Bad IT groups don’t listen and don’t care. The loudest complainer gets addressed first. A symptomatic peculiarity of bad IT is the formation of a bureaucratic wall with a claim that it is supposed to “expedite” issues. Thus holed up in an ivory tower somewhere far, far away they are free to decide what must be done with as little input as possible from those they are supposed to be helping. I’ve seen IT departments insist on placing whatever applications they deem necessary in the test environments despite the protests of QA, project management, and developer teams. I’ve seen them take days to install Linux and minutes to remotely uninstall IDEs while in use.
I think QA and product testers go hand in hand. If a customer can’t tell how to use your application when it’s delivered no amount of QA is going to fix the problem. On the flip side if the interface is an artistic statement worthy of the Louvre but it crumples like some dried out husk of parchment no one will use it. Apple scores big with the masses because of the zealous focus on industrial design and product quality. In this respect I want to be like Apple (without a product approval Labyrinth and patch passing quagmire) and to do that, I need a superb QA team.
A good QA team makes sure the right issues reach the proper person. They stand not only between the out going direction from production environments and development environments but also the incoming direction as well. Just being able to figure out how to reproduce a bug is not important enough. User bug reports need to be tracked to discover hidden defects which while not a true bug-in-the-code sense could point to an architectural problem or unintuitive feature.
As a contemporary example Microsoft found that the most requested features for their Office products already existed within the product. For a while they did not accurately diagnose this as a profound defect. It wasn’t until someone stepped up to find out why that steps were taken to address it. The final solution was the ribbon. Here is the story of the how and why it happened. I can find no better example of a QA success story than here.
I think only the number of stories related to bad managers can eclipse the number of stories centered on bad developers. Unfortunately half the time it’s the bad developers telling those stories. We all know what a bad developer can do to not only a project’s schedule, the group morale, but also our own performance (and subsequent performance reviews.) Bad developers bring everyone down.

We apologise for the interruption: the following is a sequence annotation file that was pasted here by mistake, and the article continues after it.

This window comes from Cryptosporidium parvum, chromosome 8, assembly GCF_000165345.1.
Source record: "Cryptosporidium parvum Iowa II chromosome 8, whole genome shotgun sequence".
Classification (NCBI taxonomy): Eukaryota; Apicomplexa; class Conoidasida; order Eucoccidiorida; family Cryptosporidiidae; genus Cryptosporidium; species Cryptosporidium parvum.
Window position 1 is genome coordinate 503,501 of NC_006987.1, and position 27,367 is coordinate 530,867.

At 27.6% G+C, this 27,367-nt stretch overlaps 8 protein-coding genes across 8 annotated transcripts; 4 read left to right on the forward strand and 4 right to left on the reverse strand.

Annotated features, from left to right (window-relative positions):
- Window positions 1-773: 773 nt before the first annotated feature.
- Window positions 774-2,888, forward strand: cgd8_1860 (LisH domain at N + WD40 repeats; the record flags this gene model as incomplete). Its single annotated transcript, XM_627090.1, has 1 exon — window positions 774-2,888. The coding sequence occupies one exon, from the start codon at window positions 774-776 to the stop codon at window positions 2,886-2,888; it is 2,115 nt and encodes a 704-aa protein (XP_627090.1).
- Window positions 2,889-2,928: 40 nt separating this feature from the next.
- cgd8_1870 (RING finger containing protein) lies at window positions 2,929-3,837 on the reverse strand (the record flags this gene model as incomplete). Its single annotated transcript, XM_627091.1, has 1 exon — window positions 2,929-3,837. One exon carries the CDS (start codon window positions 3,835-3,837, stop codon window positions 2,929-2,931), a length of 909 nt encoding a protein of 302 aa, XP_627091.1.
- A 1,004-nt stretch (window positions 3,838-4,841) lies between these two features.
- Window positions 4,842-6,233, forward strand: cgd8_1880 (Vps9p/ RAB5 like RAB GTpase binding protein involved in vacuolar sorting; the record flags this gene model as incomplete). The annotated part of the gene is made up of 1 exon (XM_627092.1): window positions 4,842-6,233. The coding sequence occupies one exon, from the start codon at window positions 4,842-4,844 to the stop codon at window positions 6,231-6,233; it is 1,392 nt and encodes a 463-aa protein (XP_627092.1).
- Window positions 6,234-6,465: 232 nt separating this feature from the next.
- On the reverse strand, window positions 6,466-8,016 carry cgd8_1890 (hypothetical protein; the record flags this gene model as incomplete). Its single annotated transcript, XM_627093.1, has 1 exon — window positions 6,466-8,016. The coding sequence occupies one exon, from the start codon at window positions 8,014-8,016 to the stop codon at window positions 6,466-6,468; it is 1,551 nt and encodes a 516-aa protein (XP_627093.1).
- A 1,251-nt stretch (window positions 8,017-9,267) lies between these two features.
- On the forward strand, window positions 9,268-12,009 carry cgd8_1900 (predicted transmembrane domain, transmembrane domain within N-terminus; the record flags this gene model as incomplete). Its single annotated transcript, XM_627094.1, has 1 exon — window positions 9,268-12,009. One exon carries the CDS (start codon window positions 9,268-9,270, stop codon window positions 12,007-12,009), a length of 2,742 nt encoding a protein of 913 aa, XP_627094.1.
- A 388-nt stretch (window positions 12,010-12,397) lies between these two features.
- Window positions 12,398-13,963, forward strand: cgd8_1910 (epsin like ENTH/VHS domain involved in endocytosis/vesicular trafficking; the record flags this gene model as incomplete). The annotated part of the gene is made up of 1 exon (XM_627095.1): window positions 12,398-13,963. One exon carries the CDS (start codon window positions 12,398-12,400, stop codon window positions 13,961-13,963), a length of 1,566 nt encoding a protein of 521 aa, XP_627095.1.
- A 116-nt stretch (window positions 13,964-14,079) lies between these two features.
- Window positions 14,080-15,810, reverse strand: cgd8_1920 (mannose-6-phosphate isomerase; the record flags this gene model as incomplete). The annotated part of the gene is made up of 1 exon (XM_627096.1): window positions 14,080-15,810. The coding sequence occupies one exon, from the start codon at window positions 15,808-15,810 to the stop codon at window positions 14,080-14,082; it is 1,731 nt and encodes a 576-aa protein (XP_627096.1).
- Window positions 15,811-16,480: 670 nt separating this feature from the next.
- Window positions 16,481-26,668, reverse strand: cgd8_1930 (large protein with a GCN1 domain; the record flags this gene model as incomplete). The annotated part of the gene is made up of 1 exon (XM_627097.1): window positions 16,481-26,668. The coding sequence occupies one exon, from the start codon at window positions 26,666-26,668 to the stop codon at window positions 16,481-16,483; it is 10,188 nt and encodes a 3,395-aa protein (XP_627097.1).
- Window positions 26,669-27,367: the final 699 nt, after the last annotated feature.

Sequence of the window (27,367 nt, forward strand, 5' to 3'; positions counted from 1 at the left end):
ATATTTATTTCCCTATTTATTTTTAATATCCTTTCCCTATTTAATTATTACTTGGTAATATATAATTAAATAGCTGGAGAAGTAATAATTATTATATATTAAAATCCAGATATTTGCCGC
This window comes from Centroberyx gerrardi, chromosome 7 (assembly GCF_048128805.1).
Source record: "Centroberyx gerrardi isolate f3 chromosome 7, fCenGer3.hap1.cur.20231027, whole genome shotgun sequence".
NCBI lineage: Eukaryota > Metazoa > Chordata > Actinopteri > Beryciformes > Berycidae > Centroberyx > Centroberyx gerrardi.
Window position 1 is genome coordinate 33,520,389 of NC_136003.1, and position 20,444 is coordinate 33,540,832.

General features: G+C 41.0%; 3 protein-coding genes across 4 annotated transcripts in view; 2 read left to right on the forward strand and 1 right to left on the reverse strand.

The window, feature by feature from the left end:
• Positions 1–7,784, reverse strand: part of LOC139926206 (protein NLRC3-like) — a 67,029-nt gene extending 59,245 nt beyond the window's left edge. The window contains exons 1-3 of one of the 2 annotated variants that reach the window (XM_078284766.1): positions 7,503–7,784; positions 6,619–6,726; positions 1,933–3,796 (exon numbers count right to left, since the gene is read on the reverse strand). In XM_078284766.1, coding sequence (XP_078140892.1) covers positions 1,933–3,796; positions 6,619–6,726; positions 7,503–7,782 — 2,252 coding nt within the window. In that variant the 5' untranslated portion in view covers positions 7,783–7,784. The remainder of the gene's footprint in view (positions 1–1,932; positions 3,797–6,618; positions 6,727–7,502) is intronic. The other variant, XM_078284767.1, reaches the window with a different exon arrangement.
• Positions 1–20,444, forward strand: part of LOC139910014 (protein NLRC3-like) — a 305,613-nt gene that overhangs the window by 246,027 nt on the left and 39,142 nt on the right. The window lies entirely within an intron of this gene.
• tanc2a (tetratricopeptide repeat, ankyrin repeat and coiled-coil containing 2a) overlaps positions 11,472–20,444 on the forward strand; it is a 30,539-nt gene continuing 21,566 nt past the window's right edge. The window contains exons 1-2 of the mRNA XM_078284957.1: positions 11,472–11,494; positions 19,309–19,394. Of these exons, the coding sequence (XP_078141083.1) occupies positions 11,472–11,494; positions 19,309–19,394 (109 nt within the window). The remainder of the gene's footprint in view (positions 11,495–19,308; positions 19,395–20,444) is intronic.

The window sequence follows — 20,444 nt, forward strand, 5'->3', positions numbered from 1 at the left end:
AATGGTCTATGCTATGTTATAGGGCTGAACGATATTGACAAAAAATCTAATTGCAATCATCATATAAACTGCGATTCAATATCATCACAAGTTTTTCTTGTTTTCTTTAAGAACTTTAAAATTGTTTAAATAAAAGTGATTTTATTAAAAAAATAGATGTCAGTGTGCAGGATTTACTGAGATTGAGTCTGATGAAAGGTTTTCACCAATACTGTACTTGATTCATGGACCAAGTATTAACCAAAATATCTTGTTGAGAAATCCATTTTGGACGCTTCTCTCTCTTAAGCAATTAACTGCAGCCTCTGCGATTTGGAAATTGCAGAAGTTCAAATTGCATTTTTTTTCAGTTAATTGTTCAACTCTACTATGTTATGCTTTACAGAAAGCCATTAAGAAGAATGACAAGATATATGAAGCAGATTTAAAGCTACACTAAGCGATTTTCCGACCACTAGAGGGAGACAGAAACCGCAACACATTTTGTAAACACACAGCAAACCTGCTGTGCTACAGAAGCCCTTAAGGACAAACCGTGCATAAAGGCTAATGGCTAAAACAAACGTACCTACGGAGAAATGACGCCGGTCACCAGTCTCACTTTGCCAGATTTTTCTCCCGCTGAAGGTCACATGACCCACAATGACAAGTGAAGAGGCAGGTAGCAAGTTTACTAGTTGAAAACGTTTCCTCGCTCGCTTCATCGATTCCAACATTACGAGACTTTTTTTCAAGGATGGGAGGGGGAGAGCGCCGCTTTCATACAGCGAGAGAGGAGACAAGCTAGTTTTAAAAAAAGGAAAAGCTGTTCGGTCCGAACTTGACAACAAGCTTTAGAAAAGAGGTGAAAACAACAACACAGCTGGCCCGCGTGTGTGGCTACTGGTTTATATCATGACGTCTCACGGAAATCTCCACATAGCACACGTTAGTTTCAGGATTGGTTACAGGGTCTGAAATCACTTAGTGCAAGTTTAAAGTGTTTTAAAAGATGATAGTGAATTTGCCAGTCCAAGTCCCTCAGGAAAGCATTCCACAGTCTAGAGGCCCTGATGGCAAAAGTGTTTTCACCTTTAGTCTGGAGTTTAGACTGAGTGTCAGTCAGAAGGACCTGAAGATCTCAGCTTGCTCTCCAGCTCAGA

But then what is a good developer? Every time I hear the term “good developer” thrown around I also hear the phrases “passionate,” “intelligent,” “hard-working,” “tireless,” and “gets things done.” I have yet to figure out what “passionate” should mean. Half the time it sounds like X technology evangelist. To me, I’d take “constantly seeking to improve,” “accepting of criticism,” “humble,” “considerate of others,” and “introspective” over all of those qualities. This comes from my own experiences, yours glasses might be colored differently.
I’ve worked with a “gets things done”-type. Code was written with such celerity that it boggled the mind but the quality of code in terms of readability and maintainability was poor beyond measure. I’ve also worked with “intelligent” people, too. The ideas were great but it took 3 months to deliver a 2 week task. I wouldn’t have had a problem with either of the projects running 10 or 20% over schedule if it meant that the next iteration with it went smoother but at some point I’ve got to be pragmatic. You can be “intelligent, tireless, hard-working, and gets-things-done” but if you prevent me from getting things done you’re not helping!
Good developers, therefore, have an eye for long term goals. They write code that others can use. Their code is expressive, self-describing, and “dumb.” When I talk about “dumb” code I’m not saying it can’t contain fancy things like closures, multi-threading, or customized memory pools. Instead I mean more to the adage which states “In order to debug code you have to be twice as smart as the person who wrote it…” So a trait of a master is someone who writes code so crystal clear that any idiot could figure out what it’s supposed to do.
I’ve got one good manager I work with on a day to day basis. I’ve also had my fair share of not so good managers. Their influence on a project is without question great. But much like my description of IT I think it would be disingenuous of me to describe what constitutes a good manager seeing as I’ve never managed. So I really don’t know. I hope that will change in the future. I hope one day I’ll be able to come back and rewrite this part with greater insight into the challenges they face.
All I can ask is that my manager listens well, negotiates well, is technologically savvy, and most importantly asks what he could do to remove as many development obstacles in our way as possible. If he’s fair in his criticisms and approachable I’m pretty happy. It really doesn’t take much.
Well, I guess there could be other roles I’ve not even considered or thought about in this little spiel. I did mention three different things but only talked about roles here. For me this was more about getting out something to answer a question I knew I should have been able to answer but couldn’t formulate into words at the time. I probably shouldn’t even make this public like some of the posts I have sitting in my queue. Then again, what harm can it do?